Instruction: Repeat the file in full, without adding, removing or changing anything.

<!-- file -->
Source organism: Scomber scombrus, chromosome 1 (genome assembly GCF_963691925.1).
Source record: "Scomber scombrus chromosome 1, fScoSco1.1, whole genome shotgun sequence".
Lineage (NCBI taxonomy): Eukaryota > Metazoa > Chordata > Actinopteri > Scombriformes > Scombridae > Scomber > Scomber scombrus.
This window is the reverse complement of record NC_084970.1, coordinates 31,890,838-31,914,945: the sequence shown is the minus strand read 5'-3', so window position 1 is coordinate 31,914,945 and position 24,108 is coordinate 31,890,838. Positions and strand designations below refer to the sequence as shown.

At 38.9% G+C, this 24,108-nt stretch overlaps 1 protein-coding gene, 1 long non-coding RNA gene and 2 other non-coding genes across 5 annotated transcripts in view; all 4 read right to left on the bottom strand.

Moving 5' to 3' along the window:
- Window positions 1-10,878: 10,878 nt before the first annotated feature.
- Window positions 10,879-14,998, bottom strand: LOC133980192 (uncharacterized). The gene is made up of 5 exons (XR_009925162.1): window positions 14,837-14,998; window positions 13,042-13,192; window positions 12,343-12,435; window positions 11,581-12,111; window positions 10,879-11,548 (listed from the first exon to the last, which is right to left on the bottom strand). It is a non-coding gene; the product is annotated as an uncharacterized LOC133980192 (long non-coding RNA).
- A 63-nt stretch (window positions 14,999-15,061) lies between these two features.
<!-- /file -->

Source organism: Scomber scombrus, chromosome 1 (genome assembly GCF_963691925.1).
Source record: "Scomber scombrus chromosome 1, fScoSco1.1, whole genome shotgun sequence".
Lineage (NCBI taxonomy): Eukaryota > Metazoa > Chordata > Actinopteri > Scombriformes > Scombridae > Scomber > Scomber scombrus.
This window is the reverse complement of record NC_084970.1, coordinates 31,890,838-31,914,945: the sequence shown is the minus strand read 5'-3', so window position 1 is coordinate 31,914,945 and position 24,108 is coordinate 31,890,838. Positions and strand designations below refer to the sequence as shown.

At 38.9% G+C, this 24,108-nt stretch overlaps 1 protein-coding gene, 1 long non-coding RNA gene and 2 other non-coding genes across 5 annotated transcripts in view; all 4 read right to left on the bottom strand.

Moving 5' to 3' along the window:
- Window positions 1-10,878: 10,878 nt before the first annotated feature.
- Window positions 10,879-14,998, bottom strand: LOC133980192 (uncharacterized). The gene is made up of 5 exons (XR_009925162.1): window positions 14,837-14,998; window positions 13,042-13,192; window positions 12,343-12,435; window positions 11,581-12,111; window positions 10,879-11,548 (listed from the first exon to the last, which is right to left on the bottom strand). It is a non-coding gene; the product is annotated as an uncharacterized LOC133980192 (long non-coding RNA).
- A 63-nt stretch (window positions 14,999-15,061) lies between these two features.